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Bahlil Lahadalia, Indonesia's investment minister, is optimistic that Tesla would invest in the country. After meeting with Indonesian President Joko Widodo, Elon Musk reportedly agreed to build a facility in Central Java region. Despite the lack of a formal agreement, the investment minister said that the project could start this year. The amount of the possible investment was not disclosed.
Musk and Widodo met at the SpaceX Starbase in Texas, where the Indonesian president was visiting. They allegedly talked about the investments, as well as technology and innovation in general. Following the meeting, the president allegedly directed Luhut Binsar Pandjaitan, the coordinating minister for maritime affairs and investments, to follow up on the subject. According to Lahadalia, Musk committed to communicate extensively with the Indonesian team. He believes a deal will be reached soon.
A Jakarta media outlet reported that the team is negotiating, but the president intends to entice Elon Musk. Lahadalia said later, “We are discussing how much the investment is worth and when to start. We just have to wait for the right time.”
Indonesia is a major nickel producer (it holds approximately a quarter of the world's resources) and aims to develop a processing sector around it, including batteries and electric vehicles. International firms have been drawn to the country repeatedly in recent years.
Wake-Up Call: Elon Musk receives Indonesian coffee sweets loaded with caffeine as the Indonesian group heard Musk sometimes sleeps at his factories.
According to rumors in the media, a Korean consortium led by LG has reached a deal with Indonesian state-owned enterprises for a $9 billion project. According to reports, the project's goal is to create a complete value chain for electric vehicle batteries.
CATL, a Chinese battery cell producer, had had formed a similar arrangement not long earlier. CATL intends to invest around 5.5 billion euros in the country as part of this project. Nickel mining and processing, battery materials, battery production, and battery recycling are all part of the project.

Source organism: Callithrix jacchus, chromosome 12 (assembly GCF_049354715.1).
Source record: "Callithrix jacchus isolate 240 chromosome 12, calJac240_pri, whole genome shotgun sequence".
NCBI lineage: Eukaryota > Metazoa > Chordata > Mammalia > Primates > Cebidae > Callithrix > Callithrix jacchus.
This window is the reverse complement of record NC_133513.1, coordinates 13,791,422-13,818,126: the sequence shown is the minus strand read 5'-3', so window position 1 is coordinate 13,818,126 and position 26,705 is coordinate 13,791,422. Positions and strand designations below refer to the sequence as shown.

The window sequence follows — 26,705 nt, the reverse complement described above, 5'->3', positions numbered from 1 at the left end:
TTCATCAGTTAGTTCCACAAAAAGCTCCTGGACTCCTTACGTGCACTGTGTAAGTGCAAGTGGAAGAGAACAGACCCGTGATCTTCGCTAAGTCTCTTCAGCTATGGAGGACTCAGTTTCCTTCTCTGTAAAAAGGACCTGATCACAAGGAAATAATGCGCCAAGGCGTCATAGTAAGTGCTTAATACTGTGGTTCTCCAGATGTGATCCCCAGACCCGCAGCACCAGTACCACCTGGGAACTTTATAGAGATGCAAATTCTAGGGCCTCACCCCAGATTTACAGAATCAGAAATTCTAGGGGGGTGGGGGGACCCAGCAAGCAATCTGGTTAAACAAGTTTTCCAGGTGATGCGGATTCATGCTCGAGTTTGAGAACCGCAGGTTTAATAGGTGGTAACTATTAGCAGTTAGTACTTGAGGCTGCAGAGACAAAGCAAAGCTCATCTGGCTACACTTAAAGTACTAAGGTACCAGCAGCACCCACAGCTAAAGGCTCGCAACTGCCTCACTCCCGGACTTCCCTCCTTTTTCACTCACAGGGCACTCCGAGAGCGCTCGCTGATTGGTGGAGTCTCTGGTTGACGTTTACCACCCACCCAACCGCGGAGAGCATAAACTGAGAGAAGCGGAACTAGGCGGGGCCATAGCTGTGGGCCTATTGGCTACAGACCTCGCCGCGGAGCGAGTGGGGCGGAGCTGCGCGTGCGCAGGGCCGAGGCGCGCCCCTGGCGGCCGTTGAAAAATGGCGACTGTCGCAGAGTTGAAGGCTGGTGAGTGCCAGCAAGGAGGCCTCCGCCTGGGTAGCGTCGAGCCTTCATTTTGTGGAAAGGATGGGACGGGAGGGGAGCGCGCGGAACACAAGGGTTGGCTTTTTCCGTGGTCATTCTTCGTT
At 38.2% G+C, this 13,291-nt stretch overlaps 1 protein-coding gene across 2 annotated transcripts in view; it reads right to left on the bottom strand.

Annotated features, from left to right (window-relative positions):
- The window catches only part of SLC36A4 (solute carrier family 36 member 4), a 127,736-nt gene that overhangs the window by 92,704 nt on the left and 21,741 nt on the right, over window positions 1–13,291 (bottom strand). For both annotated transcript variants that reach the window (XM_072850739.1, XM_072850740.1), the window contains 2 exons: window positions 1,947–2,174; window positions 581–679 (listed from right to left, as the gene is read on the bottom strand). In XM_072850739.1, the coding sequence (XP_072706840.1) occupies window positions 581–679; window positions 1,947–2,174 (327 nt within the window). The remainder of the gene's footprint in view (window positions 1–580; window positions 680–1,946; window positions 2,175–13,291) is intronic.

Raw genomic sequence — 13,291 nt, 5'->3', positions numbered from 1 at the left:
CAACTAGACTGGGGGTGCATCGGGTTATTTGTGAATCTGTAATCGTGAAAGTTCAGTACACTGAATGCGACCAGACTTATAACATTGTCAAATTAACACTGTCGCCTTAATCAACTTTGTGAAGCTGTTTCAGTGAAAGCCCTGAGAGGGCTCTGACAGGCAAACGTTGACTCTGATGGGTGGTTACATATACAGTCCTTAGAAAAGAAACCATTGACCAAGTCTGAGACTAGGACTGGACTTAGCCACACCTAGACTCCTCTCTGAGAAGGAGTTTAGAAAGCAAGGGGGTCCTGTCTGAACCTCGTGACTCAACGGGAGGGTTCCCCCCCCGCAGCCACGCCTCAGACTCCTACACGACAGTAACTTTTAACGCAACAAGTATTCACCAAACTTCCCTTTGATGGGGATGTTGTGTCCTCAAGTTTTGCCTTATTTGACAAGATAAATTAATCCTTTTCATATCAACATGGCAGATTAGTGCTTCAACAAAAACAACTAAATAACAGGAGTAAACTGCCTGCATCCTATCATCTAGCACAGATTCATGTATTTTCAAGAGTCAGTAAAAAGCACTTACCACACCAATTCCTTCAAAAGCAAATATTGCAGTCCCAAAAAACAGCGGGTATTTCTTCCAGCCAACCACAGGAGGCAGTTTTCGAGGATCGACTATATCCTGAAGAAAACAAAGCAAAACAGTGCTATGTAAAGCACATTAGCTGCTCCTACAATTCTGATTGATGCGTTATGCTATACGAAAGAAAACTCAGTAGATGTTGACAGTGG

Tesla's Shanghai plant was running at less than half capacity last week, highlighting the difficulties firms are facing as the COVID-19 shutdown tightens. With an annual capacity of 10 GWh, the plant in Karawang, outside Jakarta, is set to begin production in the first half of 2024.
Tesla's goal to restart output at its Shanghai plant to levels prior to the city's COVID-19 lockout was postponed by at least a week last week. From May 16, the American electric vehicle manufacturer planned to raise production at its Shanghai plant to 2,600 automobiles per day. According to the latest letter, the Shanghai mill will work on one shift this week, producing around 1,200 units per day. It also stated that starting today, it would strive to raise output to 2,600 units each day.
To maintain "closed-loop" operations, Tesla must treble the number of workers living and sleeping near production lines. Companies in Shanghai are only permitted to reopen if they can function under such a plan, which necessitates worker isolation. There are also supply concerns, as suppliers' plants and logistics in Shanghai and the neighboring areas have yet to be fully rebuilt.
Last week, Tesla's Shanghai plant was operating at less than half capacity, underlining the challenges businesses face as the COVID-19 lockdown tightens.
Shanghai plans to reopen extensively and allow normal life to resume on June 1, according to a city official, after announcing that 15 of the city's 16 districts had eliminated cases outside of quarantine zones.
Tesla sent over 4,000 China-made automobiles to Belgium via a Shanghai port, the company's second shipment since its Shanghai plant reopened on April 19. Model 3 and Model Y automobiles are manufactured in Shanghai for both domestic and international sales.